In his video, he said he never gave his dogs tramadol or "any banned substance." He said he had "never knowingly broken any race rule" and had "done absolutely nothing wrong." He said he wanted to tell the whole story about the drug tests and what happened afterward.

"I don't care if I never race another dog race. I don't care if I never make another cent, which is my life, around this sport. I will not spend the rest of my life looking in the mirror knowing that I backed down when I did nothing wrong," he said. "The Iditarod can try to run me over. They can try to throw me under the bus. But I'm going to be honest to myself and they're going to find out I don't fit under the bus."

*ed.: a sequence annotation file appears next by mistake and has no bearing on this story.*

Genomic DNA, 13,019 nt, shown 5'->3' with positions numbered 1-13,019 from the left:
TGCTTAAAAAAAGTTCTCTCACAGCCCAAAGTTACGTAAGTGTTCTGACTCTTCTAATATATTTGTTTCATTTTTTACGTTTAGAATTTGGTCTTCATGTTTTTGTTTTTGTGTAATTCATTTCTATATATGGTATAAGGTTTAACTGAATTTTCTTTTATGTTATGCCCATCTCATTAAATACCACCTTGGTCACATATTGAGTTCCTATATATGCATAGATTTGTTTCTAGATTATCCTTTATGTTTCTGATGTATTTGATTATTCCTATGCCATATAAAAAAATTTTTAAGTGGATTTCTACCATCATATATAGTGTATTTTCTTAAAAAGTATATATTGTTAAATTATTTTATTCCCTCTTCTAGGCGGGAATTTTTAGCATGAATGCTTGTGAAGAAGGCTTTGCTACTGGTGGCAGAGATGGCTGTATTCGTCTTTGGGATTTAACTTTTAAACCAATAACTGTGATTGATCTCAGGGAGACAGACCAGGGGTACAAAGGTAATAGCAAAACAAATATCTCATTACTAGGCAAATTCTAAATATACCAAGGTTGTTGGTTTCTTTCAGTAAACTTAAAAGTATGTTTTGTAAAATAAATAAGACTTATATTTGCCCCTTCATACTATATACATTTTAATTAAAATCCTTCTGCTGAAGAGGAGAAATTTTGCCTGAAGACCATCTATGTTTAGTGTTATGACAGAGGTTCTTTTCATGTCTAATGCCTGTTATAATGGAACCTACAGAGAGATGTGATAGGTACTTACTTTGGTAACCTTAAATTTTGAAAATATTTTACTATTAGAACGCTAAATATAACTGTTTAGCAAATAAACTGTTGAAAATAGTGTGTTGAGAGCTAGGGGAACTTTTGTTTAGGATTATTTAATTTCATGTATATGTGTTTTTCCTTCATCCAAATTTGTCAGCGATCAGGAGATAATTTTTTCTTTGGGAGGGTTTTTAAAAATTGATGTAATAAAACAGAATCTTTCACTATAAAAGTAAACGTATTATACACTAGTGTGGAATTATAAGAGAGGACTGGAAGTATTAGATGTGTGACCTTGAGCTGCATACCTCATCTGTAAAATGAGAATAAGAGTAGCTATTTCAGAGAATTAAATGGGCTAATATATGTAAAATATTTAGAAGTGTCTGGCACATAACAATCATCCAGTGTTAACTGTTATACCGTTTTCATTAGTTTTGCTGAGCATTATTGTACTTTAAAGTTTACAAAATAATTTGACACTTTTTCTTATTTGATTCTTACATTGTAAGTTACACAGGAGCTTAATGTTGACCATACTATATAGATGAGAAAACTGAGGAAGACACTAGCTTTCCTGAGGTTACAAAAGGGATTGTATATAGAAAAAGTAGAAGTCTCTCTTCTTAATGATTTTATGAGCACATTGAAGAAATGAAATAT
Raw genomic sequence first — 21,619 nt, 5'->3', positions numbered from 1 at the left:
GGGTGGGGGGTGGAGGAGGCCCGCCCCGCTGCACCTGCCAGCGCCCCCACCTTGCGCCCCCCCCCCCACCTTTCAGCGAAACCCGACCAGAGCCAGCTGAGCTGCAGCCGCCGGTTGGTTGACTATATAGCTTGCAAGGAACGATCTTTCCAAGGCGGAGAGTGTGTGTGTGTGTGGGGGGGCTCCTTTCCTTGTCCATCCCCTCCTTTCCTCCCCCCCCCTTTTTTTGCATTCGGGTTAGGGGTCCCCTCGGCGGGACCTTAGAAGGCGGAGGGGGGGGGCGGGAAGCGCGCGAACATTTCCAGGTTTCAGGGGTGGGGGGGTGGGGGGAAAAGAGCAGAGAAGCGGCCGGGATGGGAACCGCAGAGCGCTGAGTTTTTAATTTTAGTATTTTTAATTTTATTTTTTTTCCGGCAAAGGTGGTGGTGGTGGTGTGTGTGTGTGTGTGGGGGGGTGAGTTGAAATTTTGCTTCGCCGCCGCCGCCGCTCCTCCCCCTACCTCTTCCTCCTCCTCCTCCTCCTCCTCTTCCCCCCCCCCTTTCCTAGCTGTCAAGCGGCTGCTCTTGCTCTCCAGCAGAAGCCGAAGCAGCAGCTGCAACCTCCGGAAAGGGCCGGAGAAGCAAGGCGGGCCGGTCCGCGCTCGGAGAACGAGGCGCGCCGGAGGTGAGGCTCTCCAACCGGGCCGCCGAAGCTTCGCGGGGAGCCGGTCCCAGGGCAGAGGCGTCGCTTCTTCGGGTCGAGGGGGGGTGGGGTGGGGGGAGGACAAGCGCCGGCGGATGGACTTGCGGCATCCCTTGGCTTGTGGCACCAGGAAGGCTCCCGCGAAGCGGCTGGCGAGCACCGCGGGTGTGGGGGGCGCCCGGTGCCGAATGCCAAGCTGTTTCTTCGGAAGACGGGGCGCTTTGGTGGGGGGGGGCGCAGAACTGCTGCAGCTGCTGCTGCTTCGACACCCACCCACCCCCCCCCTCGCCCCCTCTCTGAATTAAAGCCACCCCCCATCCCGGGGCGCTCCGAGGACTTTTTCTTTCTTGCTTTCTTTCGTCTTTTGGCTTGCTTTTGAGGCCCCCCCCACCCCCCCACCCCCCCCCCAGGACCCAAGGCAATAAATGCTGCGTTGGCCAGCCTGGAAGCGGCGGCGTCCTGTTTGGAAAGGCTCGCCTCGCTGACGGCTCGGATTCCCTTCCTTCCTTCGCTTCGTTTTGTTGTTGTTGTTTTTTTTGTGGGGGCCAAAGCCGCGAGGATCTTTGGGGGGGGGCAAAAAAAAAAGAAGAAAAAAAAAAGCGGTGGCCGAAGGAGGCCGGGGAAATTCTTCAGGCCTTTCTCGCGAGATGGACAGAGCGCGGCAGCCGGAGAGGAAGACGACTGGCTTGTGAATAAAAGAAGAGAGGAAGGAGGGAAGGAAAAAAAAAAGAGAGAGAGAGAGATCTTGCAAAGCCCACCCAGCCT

The Iditarod's governing board has not penalized Seavey for the positive drug test. When the test results first became public two weeks ago, race officials said they likely couldn't penalize the musher, who was unnamed at the time. The 2017 race rules required that officials prove the musher gave the sled dogs a prohibited drug and it didn't get into their system in another way, whether given to them by another musher or laced in food.

The Iditarod board revised the rules for the 2018 race, requiring mushers shoulder the burden of proof. If a sled dog tests positive for a prohibited drug, the musher now must prove he or she didn't give the dog the drug.

Seavey said in his video Monday that he believes, most likely, someone gave tramadol to his dogs "maliciously."

Chas St. George, Iditarod spokesman, said in an interview that race officials "can't rule anything out."